China might want to offer those fishing waters back in exchange for a dismantled nuclear missile program.
Sooner or later Un needs to value the joy his father had for the people of North Korea. Kim Jong il was always seeking to have the children put on celebratory programs. Un looks exactly like his father when younger.
There is a balance to sovereignty. The value of human life goes a long way with the five nuclear countries. I would think they would like to see Un value the lives of his people in a way that these powerful countries value them in preventing attacks.
Taking back those fishing rights in exchange for nuclear disarmament is a strong decision that benefits his people. It is not a point of weakness to put the country's people on the table to illustrate their power and their quality of life in preventing war due to "the value of life" that is within the international community decisions.
Valuing citizens is a real commodity in international negotiations. Most countries do not want war or to kill or be killed. Un needs to realize there are strengths in North Korea's people as well as his weapons.
April 30, 2017
By Kristy Needham
Just as signs emerged (click here) that cooperation between China and the United States on solving the North Korea problem may be fracturing, a ballistic missile was fired....
...But rather than providing unanimous support for the path forward, China and Russia rounded on the United States, demanding that it and South Korea stop massive military drills on the Korean Peninsula, and criticising the US move to install its controversial anti-missile shield, THAAD, in South Korea this week....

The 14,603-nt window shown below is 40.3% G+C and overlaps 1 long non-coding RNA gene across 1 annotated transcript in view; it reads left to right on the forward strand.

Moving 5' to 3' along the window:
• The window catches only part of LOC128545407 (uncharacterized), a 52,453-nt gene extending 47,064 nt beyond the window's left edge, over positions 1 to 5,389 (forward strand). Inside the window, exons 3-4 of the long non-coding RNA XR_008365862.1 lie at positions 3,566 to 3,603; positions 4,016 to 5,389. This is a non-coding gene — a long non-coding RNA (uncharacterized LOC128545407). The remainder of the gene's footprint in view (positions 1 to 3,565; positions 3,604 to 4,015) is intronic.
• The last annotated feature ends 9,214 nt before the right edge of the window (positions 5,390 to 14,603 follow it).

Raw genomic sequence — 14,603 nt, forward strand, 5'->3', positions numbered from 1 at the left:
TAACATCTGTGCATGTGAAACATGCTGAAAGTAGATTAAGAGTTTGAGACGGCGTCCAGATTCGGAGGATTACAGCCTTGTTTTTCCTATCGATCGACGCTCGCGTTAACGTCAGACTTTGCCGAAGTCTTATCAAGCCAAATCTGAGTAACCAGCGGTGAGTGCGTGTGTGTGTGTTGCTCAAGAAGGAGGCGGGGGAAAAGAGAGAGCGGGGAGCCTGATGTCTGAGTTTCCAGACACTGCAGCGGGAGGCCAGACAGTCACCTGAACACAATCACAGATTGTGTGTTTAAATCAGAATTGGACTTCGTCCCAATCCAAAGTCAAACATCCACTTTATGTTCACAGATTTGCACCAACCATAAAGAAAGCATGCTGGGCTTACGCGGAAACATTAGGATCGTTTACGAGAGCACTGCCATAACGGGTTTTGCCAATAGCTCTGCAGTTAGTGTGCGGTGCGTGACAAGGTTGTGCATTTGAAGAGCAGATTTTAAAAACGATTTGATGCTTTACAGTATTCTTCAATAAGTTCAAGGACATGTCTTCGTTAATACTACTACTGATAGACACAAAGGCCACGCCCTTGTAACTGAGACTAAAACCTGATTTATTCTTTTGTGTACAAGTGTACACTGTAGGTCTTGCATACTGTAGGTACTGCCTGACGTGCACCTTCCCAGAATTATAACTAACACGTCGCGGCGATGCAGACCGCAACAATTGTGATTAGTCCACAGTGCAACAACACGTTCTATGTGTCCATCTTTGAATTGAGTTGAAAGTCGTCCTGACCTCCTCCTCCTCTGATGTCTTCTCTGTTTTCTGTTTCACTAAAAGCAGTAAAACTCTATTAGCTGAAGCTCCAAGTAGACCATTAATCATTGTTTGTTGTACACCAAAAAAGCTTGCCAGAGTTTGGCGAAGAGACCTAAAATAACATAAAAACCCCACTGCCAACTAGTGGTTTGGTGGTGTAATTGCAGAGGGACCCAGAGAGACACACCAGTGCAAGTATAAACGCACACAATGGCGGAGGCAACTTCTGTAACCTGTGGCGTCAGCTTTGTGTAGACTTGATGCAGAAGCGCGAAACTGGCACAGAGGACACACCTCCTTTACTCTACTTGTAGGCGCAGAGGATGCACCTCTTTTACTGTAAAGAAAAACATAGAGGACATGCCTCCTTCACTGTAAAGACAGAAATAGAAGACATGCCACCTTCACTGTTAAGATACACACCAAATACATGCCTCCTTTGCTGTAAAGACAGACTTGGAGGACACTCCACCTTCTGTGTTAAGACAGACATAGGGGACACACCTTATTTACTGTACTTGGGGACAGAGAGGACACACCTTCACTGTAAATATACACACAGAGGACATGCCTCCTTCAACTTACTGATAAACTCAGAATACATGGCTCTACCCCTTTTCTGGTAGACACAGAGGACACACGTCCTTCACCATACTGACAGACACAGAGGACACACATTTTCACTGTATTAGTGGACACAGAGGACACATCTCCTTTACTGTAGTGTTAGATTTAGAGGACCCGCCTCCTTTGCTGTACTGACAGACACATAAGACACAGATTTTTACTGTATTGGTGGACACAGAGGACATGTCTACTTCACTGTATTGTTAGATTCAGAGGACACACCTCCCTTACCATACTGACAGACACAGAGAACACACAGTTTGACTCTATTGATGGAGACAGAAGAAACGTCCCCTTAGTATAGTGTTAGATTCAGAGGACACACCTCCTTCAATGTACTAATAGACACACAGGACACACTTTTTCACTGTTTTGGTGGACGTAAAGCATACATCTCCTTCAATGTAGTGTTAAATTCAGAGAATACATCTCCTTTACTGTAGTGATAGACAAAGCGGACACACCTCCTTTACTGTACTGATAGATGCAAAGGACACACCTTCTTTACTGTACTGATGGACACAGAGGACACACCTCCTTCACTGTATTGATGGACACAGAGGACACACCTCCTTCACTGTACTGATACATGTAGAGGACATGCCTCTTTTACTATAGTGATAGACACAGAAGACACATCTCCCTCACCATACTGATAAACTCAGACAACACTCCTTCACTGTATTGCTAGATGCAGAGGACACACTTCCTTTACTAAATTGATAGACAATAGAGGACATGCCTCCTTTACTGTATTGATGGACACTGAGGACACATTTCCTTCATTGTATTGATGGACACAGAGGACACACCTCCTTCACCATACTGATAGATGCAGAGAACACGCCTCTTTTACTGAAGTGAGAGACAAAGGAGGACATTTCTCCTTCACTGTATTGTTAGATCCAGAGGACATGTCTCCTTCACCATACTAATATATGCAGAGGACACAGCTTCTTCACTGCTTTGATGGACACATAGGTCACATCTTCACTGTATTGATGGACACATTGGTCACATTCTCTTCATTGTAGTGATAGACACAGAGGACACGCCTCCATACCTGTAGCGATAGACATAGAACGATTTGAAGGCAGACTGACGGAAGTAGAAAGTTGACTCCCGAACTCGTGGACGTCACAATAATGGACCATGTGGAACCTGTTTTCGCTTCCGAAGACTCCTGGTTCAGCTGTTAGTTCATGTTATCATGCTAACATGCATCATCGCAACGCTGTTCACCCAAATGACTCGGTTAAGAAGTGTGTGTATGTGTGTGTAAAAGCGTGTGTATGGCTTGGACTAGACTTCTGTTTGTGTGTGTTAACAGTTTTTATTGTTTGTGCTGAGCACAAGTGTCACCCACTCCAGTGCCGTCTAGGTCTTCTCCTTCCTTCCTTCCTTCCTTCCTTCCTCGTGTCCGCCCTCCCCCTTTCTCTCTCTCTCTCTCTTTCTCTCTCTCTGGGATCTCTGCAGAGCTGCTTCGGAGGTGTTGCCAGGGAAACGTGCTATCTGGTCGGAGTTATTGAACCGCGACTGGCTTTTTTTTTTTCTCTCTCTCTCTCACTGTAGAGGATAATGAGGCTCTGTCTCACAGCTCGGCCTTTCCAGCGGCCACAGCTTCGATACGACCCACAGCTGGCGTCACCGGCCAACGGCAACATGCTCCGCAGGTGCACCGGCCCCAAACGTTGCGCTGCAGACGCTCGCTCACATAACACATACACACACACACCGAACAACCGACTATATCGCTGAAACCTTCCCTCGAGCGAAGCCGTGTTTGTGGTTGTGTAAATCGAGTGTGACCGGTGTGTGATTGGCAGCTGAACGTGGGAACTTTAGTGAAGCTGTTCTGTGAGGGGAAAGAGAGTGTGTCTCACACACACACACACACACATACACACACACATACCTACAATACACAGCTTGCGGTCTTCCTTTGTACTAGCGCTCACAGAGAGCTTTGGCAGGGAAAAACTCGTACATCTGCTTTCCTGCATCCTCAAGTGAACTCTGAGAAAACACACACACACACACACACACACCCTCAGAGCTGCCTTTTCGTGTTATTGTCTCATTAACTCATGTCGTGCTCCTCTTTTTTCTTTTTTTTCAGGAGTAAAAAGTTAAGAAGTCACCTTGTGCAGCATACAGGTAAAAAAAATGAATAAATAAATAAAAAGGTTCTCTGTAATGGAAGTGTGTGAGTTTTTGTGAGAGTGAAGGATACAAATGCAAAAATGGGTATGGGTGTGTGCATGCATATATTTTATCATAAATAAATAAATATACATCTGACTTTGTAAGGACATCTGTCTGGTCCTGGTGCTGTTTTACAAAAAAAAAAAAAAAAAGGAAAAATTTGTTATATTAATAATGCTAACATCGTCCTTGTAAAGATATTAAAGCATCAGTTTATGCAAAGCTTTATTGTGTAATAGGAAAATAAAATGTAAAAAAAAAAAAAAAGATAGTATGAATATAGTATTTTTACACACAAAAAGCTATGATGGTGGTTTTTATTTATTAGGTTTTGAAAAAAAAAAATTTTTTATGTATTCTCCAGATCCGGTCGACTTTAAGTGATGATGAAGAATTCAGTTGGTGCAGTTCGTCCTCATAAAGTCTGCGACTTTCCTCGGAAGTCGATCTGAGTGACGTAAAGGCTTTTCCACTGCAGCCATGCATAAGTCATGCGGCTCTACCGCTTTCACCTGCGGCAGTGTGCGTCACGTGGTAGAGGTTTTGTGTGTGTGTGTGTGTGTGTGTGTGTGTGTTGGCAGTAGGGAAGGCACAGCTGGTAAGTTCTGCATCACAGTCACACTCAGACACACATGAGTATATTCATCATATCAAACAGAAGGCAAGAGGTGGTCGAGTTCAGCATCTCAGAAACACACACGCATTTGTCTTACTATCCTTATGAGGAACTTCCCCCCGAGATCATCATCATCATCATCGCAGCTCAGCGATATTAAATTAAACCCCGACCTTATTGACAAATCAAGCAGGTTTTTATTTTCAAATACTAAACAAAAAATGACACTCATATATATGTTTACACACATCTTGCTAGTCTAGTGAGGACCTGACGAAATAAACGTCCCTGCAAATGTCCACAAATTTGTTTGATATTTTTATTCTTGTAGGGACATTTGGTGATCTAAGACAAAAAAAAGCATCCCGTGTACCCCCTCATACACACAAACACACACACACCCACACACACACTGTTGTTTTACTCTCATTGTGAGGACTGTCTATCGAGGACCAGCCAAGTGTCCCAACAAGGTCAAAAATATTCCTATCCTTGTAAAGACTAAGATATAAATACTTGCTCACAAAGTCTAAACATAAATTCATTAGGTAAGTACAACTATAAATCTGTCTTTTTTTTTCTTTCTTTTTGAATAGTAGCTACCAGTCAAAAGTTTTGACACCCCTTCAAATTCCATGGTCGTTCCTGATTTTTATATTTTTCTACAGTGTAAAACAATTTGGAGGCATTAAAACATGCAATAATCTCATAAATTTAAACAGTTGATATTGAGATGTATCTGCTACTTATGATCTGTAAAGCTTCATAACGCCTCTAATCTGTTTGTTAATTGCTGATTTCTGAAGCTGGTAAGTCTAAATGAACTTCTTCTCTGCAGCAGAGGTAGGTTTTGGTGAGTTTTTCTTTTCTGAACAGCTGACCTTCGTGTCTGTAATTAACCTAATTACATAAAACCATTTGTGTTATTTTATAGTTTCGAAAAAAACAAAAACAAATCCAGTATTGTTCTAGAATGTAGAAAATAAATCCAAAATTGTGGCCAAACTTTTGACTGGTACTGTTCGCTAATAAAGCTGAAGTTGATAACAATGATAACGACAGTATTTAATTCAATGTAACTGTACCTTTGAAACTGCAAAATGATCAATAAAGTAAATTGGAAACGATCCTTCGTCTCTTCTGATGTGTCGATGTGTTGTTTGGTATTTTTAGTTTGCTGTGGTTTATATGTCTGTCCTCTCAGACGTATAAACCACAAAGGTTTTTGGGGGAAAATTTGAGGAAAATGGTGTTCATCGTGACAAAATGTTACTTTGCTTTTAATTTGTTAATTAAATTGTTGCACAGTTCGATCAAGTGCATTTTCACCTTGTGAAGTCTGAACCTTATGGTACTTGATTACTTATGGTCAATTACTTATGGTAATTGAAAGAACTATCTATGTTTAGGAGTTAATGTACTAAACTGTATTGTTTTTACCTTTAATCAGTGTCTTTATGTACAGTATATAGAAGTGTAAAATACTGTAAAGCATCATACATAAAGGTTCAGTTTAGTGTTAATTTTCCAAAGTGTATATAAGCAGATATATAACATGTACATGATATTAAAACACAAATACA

...South Korea's Foreign Minister, Yun Byung-se, in turn demanded an explanation of US Secretary of State Rex Tillerson on the sidelines of the meeting, over US President Donald Trump's comment that he would make South Korea pay the $US1 billion ($1.3 billion) cost of installing THAAD.
South Korea's Yonhap news agency reported the Trump remark had been seen locally as a "slap in the face"of the US ally, which had agreed to host the controversial missile shield on the understanding that the US would pay....
China is North Korea's largest trading partner, but, not it's only trading partner. Below are 2014 numbers.
North Korea (click here) is the 119th largest export economy in the world. In 2015, North Korea exported $2.83B and imported $3.47B, resulting in a negative trade balance of $640M.
The top exports of North Korea are Coal Briquettes ($951M), Non-Knit Men's Coats ($169M), Non-Knit Men's Suits ($153M), Non-Knit Women's Coats ($131M) and Non-Knit Women's Suits ($97.1M), using the 1992 revision of the HS (Harmonized System) classification. Its top imports are Refined Petroleum ($186M), Synthetic Filament Yarn Woven Fabric($138M), Delivery Trucks ($108M), Soybean Oil ($104M) and Broadcasting Equipment ($59.2M).
The top export destinations of North Korea are China ($2.34B), India ($97.8M), Pakistan ($43.1M), Burkina Faso ($32.8M) and other Asia interests ($26.7M).
The top import origins are China ($2.95M), India ($108M), Russia ($78.2M), Thialand ($73.8M) and the Phillipines ($53.2M.
North Korea borders China, South Korea and Russia by land and Japan by sea.